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The Animal By-Products (Wales) Regulations 2006

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PART IIMETHODS FOR THE ISOLATION OF SALMONELLA

A.BACTERIOLOGICAL METHOD

1.—(1) Tests must be begun on receipt of the sample or on the first working day which allows this method to be completed. If the test is not begun on the day of receipt the sample must be stored in a refrigerator until required. If the sample has been refrigerated it must be removed from the refrigerator and stored at room temperature for at least four hours before the test is started.

(2) Tests must be carried out in duplicate using two 25 gram portions of each sample submitted for testing.

Day one

2.  On day one, each 25 gram sample must be placed aseptically in a container containing 225 ml Buffered Peptone Water (BPW) and incubated at 37°C±1°C for 18 hours±2 hours.

Day two

3.  On day two, 0.1 ml from the container of incubated BPW must be inoculated into 10 ml Rappaports Vassiliadis broth (RV broth)(1) and incubated at 41.5°C±0.5°C for 24 hours ± 3 hours.

Day three

4.  On day three, the RV broth must be plated out on to two 90 millimetre plates of Brilliant Green Agar (BGA)(2) or on to one 90 millimetre plate of BGA and one 90 millimetre plate of Xylose Lysine Deoxycholate Agar (XLD)(3) using a 2.5 mm diameter loop. The plates must be inoculated with a droplet taken from the edge of the surface of the fluid by drawing the loop over the whole of one plate in a zig zag pattern and continuing to the second plate without recharging the loop. The space between the loop streaks must be 0.5 cm – 1.0 cm. The plates must be incubated at 37°C ±2°C for 24 hours ± 3 hours.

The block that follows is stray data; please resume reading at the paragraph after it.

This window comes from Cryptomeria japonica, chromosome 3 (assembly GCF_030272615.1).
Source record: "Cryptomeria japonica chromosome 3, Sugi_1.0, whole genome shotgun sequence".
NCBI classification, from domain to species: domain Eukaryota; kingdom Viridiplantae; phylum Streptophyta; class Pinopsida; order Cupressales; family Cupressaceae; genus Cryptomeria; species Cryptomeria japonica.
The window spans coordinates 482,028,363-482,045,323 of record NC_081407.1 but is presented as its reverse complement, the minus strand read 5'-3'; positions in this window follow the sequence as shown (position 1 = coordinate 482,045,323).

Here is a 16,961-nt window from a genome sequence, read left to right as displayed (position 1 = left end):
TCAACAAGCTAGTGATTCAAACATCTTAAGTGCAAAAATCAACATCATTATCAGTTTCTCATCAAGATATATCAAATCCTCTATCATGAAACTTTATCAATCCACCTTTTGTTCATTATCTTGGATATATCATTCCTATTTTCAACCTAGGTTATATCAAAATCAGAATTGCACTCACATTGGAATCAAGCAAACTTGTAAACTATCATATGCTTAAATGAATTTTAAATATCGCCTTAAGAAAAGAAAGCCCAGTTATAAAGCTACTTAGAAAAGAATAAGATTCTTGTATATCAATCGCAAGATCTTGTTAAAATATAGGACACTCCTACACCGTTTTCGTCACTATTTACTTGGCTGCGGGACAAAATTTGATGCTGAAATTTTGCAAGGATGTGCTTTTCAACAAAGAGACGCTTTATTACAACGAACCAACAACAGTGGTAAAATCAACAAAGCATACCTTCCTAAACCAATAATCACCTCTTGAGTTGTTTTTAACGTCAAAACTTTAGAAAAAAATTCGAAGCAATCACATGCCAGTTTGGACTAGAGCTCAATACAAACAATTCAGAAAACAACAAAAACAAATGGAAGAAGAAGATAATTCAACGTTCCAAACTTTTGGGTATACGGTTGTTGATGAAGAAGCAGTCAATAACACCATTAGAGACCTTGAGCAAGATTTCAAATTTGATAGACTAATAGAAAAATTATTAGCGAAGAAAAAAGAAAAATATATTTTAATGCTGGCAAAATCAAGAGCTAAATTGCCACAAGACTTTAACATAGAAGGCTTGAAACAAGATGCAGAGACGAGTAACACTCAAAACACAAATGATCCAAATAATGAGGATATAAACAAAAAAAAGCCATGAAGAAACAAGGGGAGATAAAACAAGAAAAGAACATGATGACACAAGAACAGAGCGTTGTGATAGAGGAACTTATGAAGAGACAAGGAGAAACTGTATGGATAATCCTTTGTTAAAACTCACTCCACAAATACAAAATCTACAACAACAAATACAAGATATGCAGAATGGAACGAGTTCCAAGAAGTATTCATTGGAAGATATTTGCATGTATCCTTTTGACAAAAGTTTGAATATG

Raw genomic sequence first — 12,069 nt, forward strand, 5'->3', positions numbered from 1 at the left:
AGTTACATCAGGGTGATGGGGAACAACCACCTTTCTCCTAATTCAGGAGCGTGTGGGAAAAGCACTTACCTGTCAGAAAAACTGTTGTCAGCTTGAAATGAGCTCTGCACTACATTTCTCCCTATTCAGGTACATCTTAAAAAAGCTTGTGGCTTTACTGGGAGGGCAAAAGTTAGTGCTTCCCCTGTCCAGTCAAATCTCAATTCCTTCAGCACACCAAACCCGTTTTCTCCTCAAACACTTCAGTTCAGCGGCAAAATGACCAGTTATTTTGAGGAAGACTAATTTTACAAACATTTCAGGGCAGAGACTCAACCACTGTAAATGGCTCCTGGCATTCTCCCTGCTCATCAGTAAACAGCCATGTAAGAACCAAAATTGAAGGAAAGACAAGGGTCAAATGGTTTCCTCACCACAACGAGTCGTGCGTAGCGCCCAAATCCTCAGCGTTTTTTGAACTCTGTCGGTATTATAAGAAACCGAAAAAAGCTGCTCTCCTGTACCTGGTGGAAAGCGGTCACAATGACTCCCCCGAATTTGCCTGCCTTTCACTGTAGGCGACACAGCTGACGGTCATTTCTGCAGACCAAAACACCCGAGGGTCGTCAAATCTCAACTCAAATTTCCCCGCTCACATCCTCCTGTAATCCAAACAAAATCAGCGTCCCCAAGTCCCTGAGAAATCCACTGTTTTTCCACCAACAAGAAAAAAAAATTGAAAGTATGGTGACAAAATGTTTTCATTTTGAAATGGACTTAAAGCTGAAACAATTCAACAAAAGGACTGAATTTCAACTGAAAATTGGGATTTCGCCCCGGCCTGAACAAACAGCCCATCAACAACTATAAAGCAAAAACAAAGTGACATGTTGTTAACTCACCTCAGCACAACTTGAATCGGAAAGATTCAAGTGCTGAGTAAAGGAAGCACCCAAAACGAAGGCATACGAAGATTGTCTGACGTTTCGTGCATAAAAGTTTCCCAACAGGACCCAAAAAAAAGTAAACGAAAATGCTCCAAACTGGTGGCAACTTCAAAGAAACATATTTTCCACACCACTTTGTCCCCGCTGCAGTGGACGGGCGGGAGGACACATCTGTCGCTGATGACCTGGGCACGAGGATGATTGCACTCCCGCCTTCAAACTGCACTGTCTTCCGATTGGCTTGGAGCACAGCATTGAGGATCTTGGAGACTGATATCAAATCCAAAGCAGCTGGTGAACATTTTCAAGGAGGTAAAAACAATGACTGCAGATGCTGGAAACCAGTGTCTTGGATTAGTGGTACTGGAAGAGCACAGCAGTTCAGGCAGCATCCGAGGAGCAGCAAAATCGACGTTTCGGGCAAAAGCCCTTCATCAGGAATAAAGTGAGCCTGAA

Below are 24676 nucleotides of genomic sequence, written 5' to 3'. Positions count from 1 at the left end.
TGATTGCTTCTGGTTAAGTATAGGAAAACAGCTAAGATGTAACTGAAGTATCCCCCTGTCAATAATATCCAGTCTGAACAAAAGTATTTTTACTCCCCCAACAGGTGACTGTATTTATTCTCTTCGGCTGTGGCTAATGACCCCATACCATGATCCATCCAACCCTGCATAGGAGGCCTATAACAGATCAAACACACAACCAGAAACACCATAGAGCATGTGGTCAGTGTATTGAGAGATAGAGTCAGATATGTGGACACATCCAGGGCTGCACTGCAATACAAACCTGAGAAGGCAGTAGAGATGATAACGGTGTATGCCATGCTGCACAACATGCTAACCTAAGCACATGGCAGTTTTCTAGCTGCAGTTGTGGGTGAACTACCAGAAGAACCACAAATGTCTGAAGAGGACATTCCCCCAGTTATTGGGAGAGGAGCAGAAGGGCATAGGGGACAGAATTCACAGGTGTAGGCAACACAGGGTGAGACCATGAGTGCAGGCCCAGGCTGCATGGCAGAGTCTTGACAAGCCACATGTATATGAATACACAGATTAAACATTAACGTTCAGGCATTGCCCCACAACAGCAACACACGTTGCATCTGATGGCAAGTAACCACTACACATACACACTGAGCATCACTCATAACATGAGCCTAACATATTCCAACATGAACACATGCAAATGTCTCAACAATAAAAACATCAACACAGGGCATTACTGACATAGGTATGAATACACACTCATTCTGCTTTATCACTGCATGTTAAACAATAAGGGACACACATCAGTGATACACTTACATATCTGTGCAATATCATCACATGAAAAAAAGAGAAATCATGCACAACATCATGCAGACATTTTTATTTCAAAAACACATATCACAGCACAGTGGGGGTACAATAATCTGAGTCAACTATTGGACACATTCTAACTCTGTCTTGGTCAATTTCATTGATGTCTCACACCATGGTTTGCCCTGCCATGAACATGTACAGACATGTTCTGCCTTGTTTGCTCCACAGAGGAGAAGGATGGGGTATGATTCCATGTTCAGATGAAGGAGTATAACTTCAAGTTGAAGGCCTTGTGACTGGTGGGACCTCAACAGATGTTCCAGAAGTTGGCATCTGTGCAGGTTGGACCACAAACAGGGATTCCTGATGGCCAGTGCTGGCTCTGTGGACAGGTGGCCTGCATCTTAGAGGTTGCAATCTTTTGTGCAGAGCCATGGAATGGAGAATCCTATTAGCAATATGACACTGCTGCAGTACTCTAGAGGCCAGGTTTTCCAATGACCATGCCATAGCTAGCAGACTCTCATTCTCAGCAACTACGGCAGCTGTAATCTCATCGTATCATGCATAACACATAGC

5.  The residual RV broth must be reincubated at 41.5°C±0.5°C for a further 24 hours.

Day four

6.  On day four the plates must be examined and a minimum of 3 colonies from each plate showing suspicion of Salmonella growth must be subcultured–

(a)on to a blood agar plate;

(b)on to a MacConkey agar plate(4); and

(c)into biochemical media suitable for the identification of Salmonella.

These media must be incubated at 37°C overnight.

7.  The reincubated RV broth must be plated out as described in paragraph 4.

Day five

8.  On day five the incubated composite media or equivalent must be examined and the findings recorded, discarding cultures which are obviously not Salmonella. Slide serological tests must be performed using Salmonella polyvalent “O”and polyvalent “H” (phase 1 and 2) agglutinating sera on selected suspect colonies collected from the blood agar or MacConkey plates. If reactions occur with one or both sera, the colonies must be typed by slide serology. If requested in writing by the National Assembly , the operator of the laboratory must send a subculture to a Regional Veterinary Laboratory of the Veterinary Laboratories Agency of the Department for Environment, Food and Rural Affairs for further typing.

9.  The plates referred to in paragraph 7 must be examined and further action taken as in paragraph 6 and 8.

B.ELECTRICAL CONDUCTANCE METHOD

10.  Tests must be begun on receipt of the sample or on the first working day which allows the following method to be completed. If the test is not begun on the day of receipt the sample must be stored in a refrigerator until required. If the sample has been refrigerated it must be stored at room temperature for at least four hours before the test is started.

Day one

11.  On day one tests must be carried out in duplicate using two 25 gram portions of each sample submitted for testing. Each 25 gram sample must be placed aseptically in a sterile container containing 225 ml Buffered Peptone Water/Lysine/Glucose (BPW/L/G)(5) and incubated at 37°C for 18 hours.

Day two